SPRINGFIELD – Gov. J.B. Pritzker received a COVID-19 vaccine and briefly took questions from reporters at the Illinois State Fairgrounds on Wednesday, March 24 as the state’s seven-day rolling average COVID-19 positivity rate ticked up to its highest point since Feb. 11.
The 2.8 percent case positivity rate represented an increase of 0.3 percent from the day prior and 0.7 percent from its low of 11 days earlier — a 25 percent increase in that span. There were 1,261 hospital beds in use for COVID-19 as of Tuesday night, March 23 roughly level from the day prior but a 14 percent increase since March 12. There were 269 intensive care unit beds in use by COVID-19 patients and 130 ventilators, both near their highs of the month.
The 2,793 new confirmed or probable cases of COVID-19 diagnosed over the previous 24 hours marked the highest one-day total since Feb. 11. That made for a 3.5 percent one-day positivity rate as 79,381 test results were reported.
Pritzker received the Johnson & Johnson vaccine at the Illinois State Fairgrounds, a one-dose shot that is being more widely distributed across the state, he said.
As of March 24, more than 5 million doses of COVID-19 vaccine had been administered in Illinois, while 66 percent of seniors and 32 percent of Illinoisans 16 years of age and older had received at least one dose. The seven-day rolling average for vaccine doses administered was 97,680 as of Wednesday.
The state is scheduled to expand vaccine eligibility to all residents age 16 and over on April 12. Appointment information can be found at coronavirus.illinois.gov or by calling 833-621-1284.
“Look, I’m not a doctor, but I trust doctors. And thanks to the great work of our doctors, researchers, and public health scientists, these vaccines offer us all the fastest way back to normal life,” Pritzker said, telling the public “I’m not asking you to do anything that I wouldn’t do myself,” before receiving his vaccine.
Last week, Pritzker announced a “bridge” phase between the current COVID-19 capacity limits and Phase 5, in which all capacity limits are lifted. The bridge phase can begin when 70 percent of seniors are vaccinated, provided COVID-19 transmission and death trends do not reverse.
Per the bridge phase, the largest capacity increase is to social events, which can allow 250 people indoors and 500 outdoors. Previously, those were capped at 50 people. Ticketed recreation events are allowed to hold 60 percent of the facility’s capacity.
Restaurants and bars can increase capacity from 25 percent to 30 percent, and outdoor capacity is allowed up to 50 percent for standing areas. In seating areas, parties of up to 10 are allowed and different parties must be seated six feet apart.
Most other capacities at businesses would increase to 60 percent.
Per a news release from the governor’s office, to advance into the bridge phase, the entire state must maintain a 20 percent ICU bed availability rate and “hold steady on COVID-19 and COVID-like illness hospital admissions, mortality rate, and case rate over a 28-day monitoring period.”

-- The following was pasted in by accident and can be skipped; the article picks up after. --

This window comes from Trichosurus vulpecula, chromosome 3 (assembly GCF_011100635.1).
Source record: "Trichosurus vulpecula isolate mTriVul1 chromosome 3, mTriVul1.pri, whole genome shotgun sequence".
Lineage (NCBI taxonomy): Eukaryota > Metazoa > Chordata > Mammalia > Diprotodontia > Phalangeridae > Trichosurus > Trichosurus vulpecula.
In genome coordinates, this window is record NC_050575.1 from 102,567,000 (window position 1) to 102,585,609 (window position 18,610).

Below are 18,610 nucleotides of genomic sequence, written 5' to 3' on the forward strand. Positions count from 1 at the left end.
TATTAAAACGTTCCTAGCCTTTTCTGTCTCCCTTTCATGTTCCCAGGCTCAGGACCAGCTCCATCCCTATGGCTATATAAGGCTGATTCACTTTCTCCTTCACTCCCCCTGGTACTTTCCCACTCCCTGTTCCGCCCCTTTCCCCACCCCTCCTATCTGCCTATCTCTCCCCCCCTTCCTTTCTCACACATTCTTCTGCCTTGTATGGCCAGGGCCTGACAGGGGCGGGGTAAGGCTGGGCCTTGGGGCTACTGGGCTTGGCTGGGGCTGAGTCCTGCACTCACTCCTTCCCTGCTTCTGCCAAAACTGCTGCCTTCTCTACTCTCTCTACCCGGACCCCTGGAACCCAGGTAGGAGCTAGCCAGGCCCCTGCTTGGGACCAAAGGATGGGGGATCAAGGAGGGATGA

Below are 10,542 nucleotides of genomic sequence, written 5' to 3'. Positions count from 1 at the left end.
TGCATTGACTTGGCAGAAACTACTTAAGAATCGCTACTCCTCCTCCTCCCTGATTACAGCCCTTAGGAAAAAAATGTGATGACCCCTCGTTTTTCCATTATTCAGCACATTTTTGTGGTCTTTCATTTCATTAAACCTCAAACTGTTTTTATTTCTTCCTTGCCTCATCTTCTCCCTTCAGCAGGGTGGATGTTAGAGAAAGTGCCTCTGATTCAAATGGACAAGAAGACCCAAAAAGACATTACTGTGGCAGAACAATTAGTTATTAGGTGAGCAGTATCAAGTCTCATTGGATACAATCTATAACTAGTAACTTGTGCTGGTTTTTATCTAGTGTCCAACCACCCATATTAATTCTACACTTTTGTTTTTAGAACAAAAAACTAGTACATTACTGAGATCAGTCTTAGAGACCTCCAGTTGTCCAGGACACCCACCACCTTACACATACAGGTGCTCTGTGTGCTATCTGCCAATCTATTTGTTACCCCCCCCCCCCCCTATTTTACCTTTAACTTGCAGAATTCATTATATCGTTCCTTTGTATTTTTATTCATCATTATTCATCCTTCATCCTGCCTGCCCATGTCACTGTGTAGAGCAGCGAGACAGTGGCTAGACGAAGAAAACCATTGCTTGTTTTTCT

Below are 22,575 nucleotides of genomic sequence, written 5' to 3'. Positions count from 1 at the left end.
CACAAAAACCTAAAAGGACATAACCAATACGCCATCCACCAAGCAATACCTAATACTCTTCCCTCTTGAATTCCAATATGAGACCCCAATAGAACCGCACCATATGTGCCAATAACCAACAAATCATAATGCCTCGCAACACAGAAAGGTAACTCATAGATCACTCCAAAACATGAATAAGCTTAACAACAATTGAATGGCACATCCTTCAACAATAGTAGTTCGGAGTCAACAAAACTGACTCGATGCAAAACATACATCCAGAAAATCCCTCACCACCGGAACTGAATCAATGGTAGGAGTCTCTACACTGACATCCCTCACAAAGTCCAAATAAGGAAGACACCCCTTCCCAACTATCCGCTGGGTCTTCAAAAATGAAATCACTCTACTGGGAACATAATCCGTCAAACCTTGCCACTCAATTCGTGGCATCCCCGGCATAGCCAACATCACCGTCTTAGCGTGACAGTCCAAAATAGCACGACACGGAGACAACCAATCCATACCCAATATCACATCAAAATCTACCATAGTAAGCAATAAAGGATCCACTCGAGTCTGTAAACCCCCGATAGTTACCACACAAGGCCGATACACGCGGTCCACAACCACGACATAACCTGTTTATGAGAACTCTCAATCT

A spokesperson for the governor’s office said the Illinois Department of Public Health website was being updated March 24 to better demonstrate where the state stands on the metrics that could disqualify it from entering the bridge phase.
On Wednesday morning, the website showed hospitalizations were trending upward, but it did not appear that the state was meeting the 150 new daily admissions threshold that would warrant a reversal of entering the bridge phase. A spokesperson for the Illinois Department of Public Health told Capitol News Illinois they were checking on the public reporting of new hospital admissions as of Wednesday afternoon.
While the governor’s office said in a news release that announced the bridge phase that “all regions of the state will move through the bridge phase and ultimately to Phase 5, together,” the governor said Wednesday regions may revert back to previous phases individually if they see a surge.
“Right now, we’re on course, we’re still following the guidance that we’ve set out for everybody,” he said. “If for some reason we need to halt and move some region back into a previous phase because the numbers are going way up and beyond the guidelines that we set out for those phases, then you know we’ll have to do that but that’s not where we are now.”
The governor said he is keeping an eye on the increasing positivity rate, particularly as new variants continue to become more prevalent as the virus mutates.
“I don’t expect us to get there,” he said of needing to impose regional restrictions, “but also I’ve been to this movie before, and seeing, you know, the rising positivity rates. And I’m concerned about it. We’ve got to be careful about the variants, and I am concerned, I must tell you, as I see numbers go up. Is that the variants? Is it a blip in the data? What is it exactly?”
Pritzker said the state will “keep watching closely.” As of Wednesday, March 24, the IDPH website reported the state had identified 176 cases of variant COVID-19 strains, 167 of which were the mutation first recognized in the United Kingdom.
Pritzker warned that mitigation measures are still be necessary, especially as numbers climb and activity increases.
“But I can tell you, there is more activity going on and I think people maybe are being a little less careful, and I want to remind everybody, please keep your distance, please continue to wear your mask, please be respectful of others,” he said.